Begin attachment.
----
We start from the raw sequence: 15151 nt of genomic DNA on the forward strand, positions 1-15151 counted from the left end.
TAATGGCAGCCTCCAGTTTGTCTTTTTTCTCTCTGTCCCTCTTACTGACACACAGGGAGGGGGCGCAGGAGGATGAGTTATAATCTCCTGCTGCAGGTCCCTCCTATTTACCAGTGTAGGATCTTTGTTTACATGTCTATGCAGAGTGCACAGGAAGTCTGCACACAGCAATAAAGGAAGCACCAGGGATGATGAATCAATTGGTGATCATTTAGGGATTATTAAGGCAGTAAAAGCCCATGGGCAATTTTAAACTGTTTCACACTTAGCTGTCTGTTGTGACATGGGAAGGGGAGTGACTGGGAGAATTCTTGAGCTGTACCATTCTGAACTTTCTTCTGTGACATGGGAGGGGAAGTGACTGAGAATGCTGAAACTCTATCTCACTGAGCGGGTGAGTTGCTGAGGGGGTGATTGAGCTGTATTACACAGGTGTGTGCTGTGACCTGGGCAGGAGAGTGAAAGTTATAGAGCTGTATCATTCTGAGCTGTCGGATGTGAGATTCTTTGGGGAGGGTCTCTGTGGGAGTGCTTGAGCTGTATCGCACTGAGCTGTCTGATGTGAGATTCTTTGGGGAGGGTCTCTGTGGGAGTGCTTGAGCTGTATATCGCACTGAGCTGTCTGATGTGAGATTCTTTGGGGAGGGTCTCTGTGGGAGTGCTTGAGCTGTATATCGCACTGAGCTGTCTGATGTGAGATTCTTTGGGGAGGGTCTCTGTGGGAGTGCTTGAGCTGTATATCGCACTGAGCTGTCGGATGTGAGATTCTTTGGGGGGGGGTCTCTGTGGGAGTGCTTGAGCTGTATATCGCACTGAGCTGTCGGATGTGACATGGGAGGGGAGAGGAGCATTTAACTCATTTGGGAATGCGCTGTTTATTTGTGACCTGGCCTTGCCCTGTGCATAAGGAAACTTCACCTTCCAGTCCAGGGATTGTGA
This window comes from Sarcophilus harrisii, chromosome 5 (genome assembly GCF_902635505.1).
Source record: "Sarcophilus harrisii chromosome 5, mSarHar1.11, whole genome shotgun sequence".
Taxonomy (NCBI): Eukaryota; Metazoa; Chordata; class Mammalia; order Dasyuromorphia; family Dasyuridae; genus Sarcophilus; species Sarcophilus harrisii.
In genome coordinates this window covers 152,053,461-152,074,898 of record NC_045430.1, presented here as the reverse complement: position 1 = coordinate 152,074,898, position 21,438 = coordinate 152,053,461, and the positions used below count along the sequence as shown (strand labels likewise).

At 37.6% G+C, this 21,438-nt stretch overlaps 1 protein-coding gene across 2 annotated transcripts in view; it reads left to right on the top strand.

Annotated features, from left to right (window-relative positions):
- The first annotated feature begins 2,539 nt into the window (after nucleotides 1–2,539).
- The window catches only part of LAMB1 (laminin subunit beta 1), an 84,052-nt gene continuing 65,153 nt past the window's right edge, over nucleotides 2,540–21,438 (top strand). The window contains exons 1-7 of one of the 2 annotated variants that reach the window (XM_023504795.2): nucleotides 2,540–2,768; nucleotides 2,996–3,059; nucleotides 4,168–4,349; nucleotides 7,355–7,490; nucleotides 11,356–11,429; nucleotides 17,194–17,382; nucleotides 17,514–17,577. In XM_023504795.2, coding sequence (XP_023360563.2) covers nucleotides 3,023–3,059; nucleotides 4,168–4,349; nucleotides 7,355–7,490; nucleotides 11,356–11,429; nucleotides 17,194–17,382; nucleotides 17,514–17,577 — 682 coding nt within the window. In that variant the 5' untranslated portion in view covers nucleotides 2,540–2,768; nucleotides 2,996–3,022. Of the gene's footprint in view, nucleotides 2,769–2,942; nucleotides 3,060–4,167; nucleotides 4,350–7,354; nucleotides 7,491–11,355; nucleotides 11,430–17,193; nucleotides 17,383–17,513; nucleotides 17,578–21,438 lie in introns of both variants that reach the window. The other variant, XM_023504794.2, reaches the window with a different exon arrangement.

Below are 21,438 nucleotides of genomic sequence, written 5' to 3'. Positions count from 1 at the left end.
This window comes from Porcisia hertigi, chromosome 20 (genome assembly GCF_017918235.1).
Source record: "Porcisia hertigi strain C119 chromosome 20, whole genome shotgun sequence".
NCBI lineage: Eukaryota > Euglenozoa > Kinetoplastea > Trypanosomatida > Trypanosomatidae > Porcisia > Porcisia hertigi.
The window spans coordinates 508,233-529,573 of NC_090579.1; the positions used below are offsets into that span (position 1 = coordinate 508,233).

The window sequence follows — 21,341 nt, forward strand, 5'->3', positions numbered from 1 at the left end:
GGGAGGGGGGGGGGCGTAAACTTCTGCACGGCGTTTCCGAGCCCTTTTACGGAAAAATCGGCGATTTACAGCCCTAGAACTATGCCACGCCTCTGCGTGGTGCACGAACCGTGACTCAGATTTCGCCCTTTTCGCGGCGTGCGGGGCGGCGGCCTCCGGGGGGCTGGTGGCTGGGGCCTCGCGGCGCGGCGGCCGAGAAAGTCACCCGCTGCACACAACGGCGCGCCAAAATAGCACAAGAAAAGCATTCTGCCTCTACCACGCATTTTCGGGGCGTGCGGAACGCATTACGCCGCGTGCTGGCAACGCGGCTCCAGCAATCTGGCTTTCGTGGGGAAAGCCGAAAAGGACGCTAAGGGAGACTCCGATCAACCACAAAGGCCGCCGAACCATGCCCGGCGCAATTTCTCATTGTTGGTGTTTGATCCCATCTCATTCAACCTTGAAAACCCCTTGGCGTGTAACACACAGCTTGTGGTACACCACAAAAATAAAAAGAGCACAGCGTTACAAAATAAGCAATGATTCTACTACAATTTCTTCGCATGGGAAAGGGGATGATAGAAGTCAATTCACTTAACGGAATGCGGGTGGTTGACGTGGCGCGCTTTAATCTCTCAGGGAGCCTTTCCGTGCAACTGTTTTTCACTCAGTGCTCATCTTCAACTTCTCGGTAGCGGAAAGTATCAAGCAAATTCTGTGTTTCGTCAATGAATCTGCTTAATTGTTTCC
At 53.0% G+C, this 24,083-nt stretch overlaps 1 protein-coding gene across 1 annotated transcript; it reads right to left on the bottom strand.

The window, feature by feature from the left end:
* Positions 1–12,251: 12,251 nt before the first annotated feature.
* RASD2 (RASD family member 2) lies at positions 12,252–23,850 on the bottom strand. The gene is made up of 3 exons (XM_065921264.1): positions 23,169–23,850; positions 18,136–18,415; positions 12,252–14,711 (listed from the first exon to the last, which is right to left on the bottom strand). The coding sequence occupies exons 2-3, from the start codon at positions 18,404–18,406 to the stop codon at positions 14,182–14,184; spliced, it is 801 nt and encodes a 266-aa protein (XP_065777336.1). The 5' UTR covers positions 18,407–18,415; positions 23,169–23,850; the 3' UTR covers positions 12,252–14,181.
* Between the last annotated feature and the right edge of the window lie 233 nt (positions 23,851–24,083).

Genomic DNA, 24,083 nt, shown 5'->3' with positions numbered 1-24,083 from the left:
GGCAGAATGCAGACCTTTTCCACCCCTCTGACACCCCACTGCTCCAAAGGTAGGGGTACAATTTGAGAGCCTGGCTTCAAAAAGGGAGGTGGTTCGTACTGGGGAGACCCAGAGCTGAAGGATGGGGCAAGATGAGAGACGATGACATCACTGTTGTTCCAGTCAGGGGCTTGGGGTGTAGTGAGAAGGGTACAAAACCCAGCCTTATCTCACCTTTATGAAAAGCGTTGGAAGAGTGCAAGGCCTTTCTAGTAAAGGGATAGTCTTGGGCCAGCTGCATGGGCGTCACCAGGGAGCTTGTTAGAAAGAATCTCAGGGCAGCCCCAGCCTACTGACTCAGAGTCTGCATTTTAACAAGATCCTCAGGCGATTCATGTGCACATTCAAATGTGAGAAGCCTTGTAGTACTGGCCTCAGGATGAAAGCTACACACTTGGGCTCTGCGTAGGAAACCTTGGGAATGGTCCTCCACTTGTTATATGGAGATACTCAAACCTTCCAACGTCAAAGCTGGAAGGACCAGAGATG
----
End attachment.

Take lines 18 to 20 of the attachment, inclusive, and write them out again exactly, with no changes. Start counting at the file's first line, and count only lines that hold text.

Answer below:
At 53.0% G+C, this 24,083-nt stretch overlaps 1 protein-coding gene across 1 annotated transcript; it reads right to left on the bottom strand.

The window, feature by feature from the left end:
* Positions 1–12,251: 12,251 nt before the first annotated feature.